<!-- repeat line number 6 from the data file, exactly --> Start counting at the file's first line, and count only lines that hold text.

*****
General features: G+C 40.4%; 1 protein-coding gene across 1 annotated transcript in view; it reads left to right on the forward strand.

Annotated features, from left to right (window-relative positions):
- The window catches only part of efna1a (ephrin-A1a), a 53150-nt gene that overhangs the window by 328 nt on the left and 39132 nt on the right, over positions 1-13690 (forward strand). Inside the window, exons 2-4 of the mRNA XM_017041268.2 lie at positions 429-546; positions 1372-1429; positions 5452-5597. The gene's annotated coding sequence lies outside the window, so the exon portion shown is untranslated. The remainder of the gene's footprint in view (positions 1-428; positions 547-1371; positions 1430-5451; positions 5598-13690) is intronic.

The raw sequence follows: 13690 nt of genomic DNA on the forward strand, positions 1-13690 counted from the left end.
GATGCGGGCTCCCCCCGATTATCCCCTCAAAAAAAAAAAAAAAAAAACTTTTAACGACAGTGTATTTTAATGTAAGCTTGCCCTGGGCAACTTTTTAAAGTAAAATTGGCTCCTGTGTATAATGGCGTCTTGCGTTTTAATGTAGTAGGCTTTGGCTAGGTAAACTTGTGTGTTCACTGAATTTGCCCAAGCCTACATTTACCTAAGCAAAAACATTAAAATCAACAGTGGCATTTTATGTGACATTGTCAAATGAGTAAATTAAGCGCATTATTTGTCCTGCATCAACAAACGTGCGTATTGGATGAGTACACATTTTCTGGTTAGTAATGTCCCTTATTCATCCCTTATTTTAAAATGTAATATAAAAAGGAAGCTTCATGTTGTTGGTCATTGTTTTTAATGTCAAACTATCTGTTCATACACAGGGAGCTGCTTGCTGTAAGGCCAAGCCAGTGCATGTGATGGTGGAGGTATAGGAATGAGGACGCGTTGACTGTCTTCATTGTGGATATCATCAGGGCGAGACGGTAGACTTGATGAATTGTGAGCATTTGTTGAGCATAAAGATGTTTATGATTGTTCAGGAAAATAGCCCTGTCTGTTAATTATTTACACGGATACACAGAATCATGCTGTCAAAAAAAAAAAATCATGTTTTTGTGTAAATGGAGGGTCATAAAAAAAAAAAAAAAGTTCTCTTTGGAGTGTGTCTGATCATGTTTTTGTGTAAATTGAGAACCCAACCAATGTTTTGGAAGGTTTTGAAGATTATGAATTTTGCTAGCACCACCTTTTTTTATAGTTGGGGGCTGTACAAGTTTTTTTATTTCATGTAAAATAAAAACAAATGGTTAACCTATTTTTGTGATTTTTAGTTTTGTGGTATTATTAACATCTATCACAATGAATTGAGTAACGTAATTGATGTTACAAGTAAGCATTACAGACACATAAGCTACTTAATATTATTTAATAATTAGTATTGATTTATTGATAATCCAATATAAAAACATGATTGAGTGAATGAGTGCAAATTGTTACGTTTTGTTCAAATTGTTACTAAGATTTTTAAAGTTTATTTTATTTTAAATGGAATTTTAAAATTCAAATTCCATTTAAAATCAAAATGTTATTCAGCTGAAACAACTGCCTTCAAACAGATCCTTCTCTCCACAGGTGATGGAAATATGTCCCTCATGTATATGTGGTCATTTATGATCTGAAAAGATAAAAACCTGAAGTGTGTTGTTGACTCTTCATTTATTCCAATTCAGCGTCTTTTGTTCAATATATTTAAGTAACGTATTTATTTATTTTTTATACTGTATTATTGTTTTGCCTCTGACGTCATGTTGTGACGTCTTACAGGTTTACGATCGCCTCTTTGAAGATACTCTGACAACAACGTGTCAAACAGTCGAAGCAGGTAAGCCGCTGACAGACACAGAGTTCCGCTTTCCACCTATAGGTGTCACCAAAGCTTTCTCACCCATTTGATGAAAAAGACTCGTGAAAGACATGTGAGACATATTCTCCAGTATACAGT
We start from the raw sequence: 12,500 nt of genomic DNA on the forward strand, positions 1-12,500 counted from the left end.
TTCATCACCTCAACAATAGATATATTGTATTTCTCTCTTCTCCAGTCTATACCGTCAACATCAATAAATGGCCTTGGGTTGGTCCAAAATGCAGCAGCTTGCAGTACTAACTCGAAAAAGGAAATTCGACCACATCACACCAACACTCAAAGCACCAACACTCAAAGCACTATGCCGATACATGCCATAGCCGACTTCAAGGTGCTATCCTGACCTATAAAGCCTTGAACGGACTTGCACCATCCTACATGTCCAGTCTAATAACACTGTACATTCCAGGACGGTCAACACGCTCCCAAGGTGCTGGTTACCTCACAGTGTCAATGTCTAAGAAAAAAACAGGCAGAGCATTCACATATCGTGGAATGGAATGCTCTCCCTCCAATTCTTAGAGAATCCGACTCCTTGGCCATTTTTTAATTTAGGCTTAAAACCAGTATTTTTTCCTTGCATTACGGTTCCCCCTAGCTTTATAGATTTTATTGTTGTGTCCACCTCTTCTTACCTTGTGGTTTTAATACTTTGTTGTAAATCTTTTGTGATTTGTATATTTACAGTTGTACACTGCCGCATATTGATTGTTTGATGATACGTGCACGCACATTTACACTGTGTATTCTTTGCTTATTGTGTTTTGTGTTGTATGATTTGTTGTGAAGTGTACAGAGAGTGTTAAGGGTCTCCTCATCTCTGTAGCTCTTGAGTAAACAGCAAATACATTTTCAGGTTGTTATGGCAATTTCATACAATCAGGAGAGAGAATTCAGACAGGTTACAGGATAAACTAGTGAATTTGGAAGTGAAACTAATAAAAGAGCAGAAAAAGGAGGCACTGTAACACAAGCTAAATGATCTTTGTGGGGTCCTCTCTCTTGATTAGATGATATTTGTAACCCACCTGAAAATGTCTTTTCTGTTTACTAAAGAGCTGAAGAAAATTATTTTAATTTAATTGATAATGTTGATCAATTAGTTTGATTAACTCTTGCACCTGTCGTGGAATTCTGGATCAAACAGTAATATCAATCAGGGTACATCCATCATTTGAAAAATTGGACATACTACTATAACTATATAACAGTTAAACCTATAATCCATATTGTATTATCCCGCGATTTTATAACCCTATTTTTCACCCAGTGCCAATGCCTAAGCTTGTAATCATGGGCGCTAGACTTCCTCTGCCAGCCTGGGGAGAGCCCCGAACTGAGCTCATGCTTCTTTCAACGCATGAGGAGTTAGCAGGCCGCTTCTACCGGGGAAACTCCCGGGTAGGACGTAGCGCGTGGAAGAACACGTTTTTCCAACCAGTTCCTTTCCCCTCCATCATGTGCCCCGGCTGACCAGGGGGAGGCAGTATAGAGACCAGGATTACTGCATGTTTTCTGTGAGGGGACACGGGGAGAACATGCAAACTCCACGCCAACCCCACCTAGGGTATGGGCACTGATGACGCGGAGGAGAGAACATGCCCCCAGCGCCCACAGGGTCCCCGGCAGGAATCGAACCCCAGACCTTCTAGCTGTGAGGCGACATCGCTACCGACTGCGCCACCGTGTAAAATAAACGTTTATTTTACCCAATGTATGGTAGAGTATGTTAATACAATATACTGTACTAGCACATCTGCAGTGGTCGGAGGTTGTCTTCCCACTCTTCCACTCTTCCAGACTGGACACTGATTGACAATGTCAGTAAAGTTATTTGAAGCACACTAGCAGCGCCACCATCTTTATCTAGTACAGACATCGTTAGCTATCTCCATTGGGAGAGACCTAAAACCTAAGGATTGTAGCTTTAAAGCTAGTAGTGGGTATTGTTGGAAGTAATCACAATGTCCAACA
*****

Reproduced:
We start from the raw sequence: 12,500 nt of genomic DNA on the forward strand, positions 1-12,500 counted from the left end.